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Daytona Beach Lawyers > Blog > Property Damage / Insurance > Recent Changes In Property Insurance Law: What You Need To Know

Recent Changes In Property Insurance Law: What You Need To Know


This past July, Florida’s new property damage bill (Senate Bill 76 ) took effect, with changes that will affect property owners and insurers alike across the state. The bill included changes to property insurance litigation in Florida and proposed methods to stabilize rising insurance premiums for property owners.

The new legislation was spurred by reports of a combined $1.57 billion in underwriting losses among 56 combined Florida insurers, with insurers said to be spending more on claims and expenses than revenue via premiums. More insurers may enter or re-enter the Florida market as a result of the new legislation, it is claimed. On the other hand, some viewed the change in law as a victory for insurance companies over homeowners.

The overall intent, as stated, was to encourage insurance companies to write more policies for homeowners, and to avoid surprise rate increases that have dogged Florida property owners in recent years. However, the bill also included provisions that create new barriers for property owners to have their day in court if needed.

New Legal Requirements for Property Damage Claims 

Most notably for homeowners, the new law reduces the time you have to file or reopen a property damage claim. Instead of 3 years from the time when damage occurs, a property owner now has only 2 years to provide notice of a claim for a “loss caused by any peril”. The clock starts ticking to report a claim at the same time as before, but with the filing deadline reduced by a full year. This makes it all the more important to contact an experienced property damage attorney as soon as you are aware of a problem that might be costly to fix.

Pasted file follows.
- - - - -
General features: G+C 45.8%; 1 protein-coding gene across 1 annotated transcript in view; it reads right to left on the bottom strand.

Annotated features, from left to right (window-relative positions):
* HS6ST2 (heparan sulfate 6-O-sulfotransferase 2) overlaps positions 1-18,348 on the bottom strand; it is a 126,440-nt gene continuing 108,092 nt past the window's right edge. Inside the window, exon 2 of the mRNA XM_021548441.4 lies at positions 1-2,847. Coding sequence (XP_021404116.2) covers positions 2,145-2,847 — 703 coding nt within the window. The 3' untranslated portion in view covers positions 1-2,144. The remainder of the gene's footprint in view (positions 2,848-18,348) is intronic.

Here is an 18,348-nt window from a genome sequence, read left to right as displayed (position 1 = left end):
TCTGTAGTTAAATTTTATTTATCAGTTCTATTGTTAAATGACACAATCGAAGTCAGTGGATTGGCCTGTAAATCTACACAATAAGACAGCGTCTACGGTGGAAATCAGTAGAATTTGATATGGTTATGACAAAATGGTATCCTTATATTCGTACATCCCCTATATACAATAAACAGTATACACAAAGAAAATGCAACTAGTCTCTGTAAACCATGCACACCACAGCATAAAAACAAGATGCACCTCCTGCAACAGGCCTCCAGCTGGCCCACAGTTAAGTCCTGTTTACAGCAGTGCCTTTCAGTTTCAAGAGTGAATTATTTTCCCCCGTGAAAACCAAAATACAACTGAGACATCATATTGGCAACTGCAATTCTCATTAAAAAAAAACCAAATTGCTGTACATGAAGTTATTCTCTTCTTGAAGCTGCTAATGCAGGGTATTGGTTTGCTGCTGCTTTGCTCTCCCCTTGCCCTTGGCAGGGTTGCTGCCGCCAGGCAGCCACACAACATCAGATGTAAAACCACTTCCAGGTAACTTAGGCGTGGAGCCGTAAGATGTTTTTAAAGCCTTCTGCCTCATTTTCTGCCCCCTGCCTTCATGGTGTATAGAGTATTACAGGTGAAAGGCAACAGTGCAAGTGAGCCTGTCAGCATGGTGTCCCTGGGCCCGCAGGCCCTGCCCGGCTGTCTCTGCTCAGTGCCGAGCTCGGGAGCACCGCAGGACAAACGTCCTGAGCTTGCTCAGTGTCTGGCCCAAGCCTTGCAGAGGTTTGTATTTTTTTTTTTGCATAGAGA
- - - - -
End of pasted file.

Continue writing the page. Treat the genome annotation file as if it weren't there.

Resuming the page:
The deadline to report a “supplemental claim” remains 3 years. A supplemental claim is a claim for additional loss or damage from the same issue that the insurer has previously adjusted, or for costs incurred during repairs. If the supplemental claim is not made within 3 years, you might not be able to recover.

There is some debate as to whether this bill will serve the consequences it intends. Will it protect property owners from rising insurance rates and declined coverage? Or will it be another mechanism for insurers to cut costs, raise rates, and deny property damage claims?

What Does This Mean for You?

Property owners need to remain vigilant and take action as soon as they can when they experience property damage or loss. The insurance companies partnered with Florida lawmakers to craft a bill that limits legal options and even recovery of attorney’s fees when claims go to litigation. Time is of the essence once you discover damage that your insurer should cover under your policy. Make sure your options are safeguarded and consult with an attorney to discuss your options when experiencing issues with a property damage claim.

Contact Our Daytona Beach Property Damage Claims Attorneys

Filing a homeowner’s insurance claim is never easy, and requires quick action on the part of the homeowner. Even if you get approved, the process for obtaining your settlement can be complex. To protect your rights and to help ensure you get what you are entitled to, reach out to Bundza & Rodriguez. Call or contact our Daytona Beach property damage claims attorneys online to request a consultation today.



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